WebVocab is a simple utility to replace words in Firefox.
If, for example, you are trying to learn your colors in Latin, WebVocab might replace all the instances of red in your web browser with the word RUFUS.
· The Firefox web browser.
· The Firefox extension Greasemonkey installed (you want this anyway, it's amazing!).
· A working version of Perl installed. You probably already have Perl if you run a Unix-like OS, although it's also available for the Microsoft OS's.
First, download the current version of WebVocab from sourceforge and decompress it on your machine.
Assuming you have Greasemonkey working under Firefox, just point your web browser to the local directory containing the release files and click on the file example_vocab.user.js. If Greasemonkey is properly installed, you will see an option at the top of your browser to install the example_vocab.user.js script. Install the script and you're set!
The example script just has a few types of words defined. They are the first few ordinal and cardinal numbers, a few words involving dates/times, and some colors in Latin. If you start browsing around, you should see these types of words being replaced by their all-capitals Latin equivalent.
Adding your own vocab words:
Vocab word pairs are stored in a very simple file format. It's probably easiest for you to just go look at the example_vocab.txt file included with this distribution.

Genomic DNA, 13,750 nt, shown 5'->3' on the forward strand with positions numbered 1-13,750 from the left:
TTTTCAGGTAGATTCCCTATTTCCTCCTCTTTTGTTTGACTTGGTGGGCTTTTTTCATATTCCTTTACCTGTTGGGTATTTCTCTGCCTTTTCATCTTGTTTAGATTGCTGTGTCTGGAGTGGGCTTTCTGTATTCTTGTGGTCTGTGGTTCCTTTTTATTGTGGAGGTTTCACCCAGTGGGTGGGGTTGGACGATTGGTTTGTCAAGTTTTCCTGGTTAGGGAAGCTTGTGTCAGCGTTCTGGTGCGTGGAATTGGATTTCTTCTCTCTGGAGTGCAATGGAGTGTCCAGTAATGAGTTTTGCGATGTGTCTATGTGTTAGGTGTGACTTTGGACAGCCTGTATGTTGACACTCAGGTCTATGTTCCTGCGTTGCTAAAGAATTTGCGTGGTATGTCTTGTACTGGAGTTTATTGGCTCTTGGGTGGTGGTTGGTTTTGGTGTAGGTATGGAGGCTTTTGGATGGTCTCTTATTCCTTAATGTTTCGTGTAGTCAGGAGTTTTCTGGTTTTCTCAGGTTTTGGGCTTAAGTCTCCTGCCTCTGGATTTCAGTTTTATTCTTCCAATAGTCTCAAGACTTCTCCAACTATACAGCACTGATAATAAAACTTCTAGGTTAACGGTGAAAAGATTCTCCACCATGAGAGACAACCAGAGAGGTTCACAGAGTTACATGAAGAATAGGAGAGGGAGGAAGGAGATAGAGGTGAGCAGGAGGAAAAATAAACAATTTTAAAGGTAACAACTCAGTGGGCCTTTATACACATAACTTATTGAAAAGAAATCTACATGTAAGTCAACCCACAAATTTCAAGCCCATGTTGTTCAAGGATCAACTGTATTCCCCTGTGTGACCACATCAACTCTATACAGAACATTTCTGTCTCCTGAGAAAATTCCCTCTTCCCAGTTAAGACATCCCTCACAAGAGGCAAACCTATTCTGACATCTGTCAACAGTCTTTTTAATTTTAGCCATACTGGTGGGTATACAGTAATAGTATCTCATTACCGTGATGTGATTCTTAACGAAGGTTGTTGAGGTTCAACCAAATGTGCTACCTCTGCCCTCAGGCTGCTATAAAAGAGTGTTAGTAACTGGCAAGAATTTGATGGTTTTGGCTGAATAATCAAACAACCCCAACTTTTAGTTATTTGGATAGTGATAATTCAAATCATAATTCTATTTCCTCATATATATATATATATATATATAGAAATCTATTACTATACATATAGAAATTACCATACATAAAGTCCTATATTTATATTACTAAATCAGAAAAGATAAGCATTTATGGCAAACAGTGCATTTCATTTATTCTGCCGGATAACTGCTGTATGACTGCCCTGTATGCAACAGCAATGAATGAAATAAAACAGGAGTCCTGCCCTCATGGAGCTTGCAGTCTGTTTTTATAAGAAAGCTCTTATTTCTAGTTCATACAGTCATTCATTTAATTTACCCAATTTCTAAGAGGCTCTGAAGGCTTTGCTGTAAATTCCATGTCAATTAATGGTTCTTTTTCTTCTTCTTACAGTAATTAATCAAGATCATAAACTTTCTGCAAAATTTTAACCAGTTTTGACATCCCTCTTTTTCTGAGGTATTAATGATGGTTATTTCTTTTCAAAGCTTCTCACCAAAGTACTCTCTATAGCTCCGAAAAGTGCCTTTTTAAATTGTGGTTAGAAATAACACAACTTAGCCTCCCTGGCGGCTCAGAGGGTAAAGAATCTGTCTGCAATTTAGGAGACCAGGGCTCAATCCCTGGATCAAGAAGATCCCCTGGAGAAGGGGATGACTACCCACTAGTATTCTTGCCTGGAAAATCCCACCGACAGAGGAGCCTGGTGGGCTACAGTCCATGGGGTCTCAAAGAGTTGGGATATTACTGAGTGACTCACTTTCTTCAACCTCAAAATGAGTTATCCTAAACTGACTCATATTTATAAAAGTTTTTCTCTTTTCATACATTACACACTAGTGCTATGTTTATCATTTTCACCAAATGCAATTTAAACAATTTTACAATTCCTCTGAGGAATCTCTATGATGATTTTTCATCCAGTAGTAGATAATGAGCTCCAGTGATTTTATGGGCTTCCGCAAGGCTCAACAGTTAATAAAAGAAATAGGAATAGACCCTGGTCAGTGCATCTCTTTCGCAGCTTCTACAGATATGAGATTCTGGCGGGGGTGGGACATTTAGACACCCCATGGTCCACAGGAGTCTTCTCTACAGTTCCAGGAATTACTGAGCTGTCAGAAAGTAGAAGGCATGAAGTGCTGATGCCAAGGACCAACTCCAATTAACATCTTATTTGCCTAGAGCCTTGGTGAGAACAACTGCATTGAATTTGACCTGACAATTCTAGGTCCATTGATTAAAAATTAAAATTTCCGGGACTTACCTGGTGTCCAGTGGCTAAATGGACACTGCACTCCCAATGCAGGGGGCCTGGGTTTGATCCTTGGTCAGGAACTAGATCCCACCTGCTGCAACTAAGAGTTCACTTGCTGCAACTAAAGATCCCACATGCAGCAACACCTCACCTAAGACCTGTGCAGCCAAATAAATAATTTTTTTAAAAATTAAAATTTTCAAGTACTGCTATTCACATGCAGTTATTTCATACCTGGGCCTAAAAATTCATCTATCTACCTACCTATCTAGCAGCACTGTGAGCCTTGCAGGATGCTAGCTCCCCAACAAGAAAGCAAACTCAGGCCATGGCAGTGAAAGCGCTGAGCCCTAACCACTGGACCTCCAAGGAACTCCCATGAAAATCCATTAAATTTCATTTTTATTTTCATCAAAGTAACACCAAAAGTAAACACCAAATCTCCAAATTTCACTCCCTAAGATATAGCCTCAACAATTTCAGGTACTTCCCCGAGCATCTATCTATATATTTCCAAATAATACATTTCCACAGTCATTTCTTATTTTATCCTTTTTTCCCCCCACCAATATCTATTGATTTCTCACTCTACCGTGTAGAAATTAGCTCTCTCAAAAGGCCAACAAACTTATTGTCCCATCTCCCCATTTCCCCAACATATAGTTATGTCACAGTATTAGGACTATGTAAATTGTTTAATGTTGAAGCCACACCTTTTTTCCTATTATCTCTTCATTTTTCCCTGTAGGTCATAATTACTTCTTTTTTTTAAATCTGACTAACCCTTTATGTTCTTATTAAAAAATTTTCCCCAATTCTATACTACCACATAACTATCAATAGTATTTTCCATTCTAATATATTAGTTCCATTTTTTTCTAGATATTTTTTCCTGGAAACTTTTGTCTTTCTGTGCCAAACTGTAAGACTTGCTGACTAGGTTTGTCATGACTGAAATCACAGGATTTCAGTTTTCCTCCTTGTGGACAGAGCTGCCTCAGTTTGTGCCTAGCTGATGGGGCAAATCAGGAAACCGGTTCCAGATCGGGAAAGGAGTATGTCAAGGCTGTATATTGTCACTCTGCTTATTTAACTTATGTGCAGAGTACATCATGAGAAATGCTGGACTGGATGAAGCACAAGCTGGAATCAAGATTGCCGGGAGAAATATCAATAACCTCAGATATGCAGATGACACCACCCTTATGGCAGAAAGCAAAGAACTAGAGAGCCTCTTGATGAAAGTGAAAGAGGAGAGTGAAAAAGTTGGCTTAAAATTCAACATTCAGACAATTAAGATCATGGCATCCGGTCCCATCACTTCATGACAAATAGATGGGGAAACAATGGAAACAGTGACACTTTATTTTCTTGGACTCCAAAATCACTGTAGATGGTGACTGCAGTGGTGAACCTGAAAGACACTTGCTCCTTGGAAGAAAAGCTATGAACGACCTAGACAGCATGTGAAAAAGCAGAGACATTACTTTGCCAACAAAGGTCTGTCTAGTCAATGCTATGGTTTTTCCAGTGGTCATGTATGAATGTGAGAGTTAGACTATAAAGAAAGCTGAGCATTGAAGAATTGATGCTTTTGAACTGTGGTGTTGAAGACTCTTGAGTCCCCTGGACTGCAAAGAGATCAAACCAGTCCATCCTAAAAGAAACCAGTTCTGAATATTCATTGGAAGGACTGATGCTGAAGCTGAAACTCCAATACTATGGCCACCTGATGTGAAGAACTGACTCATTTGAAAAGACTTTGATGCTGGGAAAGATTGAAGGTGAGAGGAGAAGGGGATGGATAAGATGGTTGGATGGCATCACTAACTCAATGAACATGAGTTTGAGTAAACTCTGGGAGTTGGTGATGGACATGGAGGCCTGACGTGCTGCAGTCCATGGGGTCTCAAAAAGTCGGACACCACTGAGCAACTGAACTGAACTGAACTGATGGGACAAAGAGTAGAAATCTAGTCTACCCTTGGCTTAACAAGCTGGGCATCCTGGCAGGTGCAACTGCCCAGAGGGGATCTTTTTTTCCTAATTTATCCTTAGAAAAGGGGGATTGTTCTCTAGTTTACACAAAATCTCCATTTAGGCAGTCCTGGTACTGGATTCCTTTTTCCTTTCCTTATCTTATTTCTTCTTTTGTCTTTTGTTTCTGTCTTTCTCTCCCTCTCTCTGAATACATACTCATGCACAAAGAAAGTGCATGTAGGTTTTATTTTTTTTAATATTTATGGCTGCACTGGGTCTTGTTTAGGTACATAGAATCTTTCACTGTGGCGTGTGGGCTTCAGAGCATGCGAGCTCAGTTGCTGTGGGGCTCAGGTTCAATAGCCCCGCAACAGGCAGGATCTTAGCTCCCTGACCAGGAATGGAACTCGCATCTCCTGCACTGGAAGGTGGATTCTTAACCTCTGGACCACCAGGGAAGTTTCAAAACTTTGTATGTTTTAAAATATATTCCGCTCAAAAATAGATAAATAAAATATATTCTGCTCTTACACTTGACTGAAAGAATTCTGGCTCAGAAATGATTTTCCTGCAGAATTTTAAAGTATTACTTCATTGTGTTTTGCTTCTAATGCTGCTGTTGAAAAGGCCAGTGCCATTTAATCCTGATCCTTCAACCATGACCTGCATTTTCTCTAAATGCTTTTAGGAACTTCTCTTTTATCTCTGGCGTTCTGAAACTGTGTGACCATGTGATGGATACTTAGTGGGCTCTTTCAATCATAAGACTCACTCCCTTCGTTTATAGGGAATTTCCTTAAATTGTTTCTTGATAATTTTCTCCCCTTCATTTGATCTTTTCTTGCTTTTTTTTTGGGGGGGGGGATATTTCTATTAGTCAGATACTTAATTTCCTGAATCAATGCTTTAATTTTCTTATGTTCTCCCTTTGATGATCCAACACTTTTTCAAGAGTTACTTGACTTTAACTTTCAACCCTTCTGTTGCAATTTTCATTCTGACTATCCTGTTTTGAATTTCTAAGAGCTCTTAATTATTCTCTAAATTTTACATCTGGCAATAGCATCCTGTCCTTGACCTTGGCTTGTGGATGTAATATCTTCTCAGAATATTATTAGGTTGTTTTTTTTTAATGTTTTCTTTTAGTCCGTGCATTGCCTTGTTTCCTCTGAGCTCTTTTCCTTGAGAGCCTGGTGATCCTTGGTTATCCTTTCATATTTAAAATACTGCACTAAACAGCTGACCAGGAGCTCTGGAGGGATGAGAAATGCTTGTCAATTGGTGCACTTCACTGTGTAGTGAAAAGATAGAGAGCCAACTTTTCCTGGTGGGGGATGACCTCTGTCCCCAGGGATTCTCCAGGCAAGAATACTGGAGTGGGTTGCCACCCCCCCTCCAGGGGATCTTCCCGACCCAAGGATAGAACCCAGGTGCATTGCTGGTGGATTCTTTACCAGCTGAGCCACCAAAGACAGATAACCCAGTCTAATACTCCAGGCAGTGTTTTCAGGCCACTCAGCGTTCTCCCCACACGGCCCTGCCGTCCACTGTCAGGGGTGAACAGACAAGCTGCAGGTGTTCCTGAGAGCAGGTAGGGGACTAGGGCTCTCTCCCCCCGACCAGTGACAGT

Each line contains one vocab entry, where the English and Latin words (or German, Spanish, etc.) are separated by a colon (:). Comments can begin anywhere on the line with the # symbol, and lines that have no non-commented text (that is, they have no vocab entry), are simply ignored. You'll probably want to comment and use blank lines to structure your vocab files so they are easy to maintain.
Here is a small example snippet of a vocab definition file.
#some simple example vocab entries
bishop:antistes #this is singular
bishops:antistites #this is the plural form
#now let's add a number
Whenever you are finished updating your vocab file, you'll need to run the included generate_GM_user_script.pl Perl script. It takes two arguments: 1) the input vocab file and 2) the output user script file to create. Note that user scripts (what gets read in by Greasemonkey) MUST end with '.user.js'. If you're output file doesn't contain the '.user.js' ending, it will be appended automatically.
Assuming the generate_GM_user_script.pl works okay, point Firefox to your new user script and install as before. Your updated vocabulary should now be "translated" in the browser. Enjoy!